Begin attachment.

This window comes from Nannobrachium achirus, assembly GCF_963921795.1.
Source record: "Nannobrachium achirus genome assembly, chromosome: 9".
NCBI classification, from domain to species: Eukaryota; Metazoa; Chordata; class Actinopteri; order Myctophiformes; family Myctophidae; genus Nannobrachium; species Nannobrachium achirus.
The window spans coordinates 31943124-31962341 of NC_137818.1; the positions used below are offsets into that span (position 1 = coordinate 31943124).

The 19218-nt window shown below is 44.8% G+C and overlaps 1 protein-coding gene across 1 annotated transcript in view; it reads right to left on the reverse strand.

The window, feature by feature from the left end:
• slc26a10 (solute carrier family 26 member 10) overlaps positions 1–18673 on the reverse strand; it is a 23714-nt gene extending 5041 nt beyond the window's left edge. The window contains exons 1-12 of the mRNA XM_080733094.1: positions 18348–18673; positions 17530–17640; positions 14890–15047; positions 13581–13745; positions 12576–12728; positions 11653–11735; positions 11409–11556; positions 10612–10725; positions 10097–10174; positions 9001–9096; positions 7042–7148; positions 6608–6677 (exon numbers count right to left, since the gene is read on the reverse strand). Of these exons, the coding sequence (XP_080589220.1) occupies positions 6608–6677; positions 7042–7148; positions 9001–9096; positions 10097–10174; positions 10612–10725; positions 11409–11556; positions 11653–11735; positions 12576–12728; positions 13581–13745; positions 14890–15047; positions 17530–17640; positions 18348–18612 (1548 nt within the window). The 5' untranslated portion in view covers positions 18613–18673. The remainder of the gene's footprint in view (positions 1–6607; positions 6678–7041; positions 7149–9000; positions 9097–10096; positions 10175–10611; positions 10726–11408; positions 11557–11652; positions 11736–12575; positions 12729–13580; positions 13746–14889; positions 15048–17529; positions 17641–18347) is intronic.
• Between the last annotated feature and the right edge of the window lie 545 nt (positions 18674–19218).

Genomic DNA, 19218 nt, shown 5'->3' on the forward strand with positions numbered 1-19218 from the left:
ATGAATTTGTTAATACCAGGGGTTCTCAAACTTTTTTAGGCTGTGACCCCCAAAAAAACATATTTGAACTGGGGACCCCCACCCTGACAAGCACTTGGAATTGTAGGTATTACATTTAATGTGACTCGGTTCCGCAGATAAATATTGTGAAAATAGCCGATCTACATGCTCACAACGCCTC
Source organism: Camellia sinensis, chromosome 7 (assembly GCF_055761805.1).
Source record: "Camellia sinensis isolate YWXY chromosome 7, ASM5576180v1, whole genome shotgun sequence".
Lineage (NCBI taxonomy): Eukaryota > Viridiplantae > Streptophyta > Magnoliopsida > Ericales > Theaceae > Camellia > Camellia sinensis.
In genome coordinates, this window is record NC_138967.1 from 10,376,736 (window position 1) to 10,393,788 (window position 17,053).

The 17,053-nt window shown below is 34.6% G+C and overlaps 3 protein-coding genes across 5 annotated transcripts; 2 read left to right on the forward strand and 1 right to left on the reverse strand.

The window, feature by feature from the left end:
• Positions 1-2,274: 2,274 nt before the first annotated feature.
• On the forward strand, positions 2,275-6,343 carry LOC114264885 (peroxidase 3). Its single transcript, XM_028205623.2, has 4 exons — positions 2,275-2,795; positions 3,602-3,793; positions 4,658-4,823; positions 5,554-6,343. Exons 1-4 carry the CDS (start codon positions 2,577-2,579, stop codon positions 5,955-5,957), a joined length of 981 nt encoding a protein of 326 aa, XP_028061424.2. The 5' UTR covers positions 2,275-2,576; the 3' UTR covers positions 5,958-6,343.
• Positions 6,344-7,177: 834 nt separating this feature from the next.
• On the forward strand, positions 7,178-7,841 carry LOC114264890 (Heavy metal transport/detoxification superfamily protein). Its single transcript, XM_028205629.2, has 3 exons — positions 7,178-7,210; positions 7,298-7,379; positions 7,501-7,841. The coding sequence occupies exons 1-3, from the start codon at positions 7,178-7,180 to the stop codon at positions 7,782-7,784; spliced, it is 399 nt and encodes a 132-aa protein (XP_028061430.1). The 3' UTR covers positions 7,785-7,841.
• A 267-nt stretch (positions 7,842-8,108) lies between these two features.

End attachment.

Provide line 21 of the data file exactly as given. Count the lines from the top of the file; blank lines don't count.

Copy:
• A 267-nt stretch (positions 7,842-8,108) lies between these two features.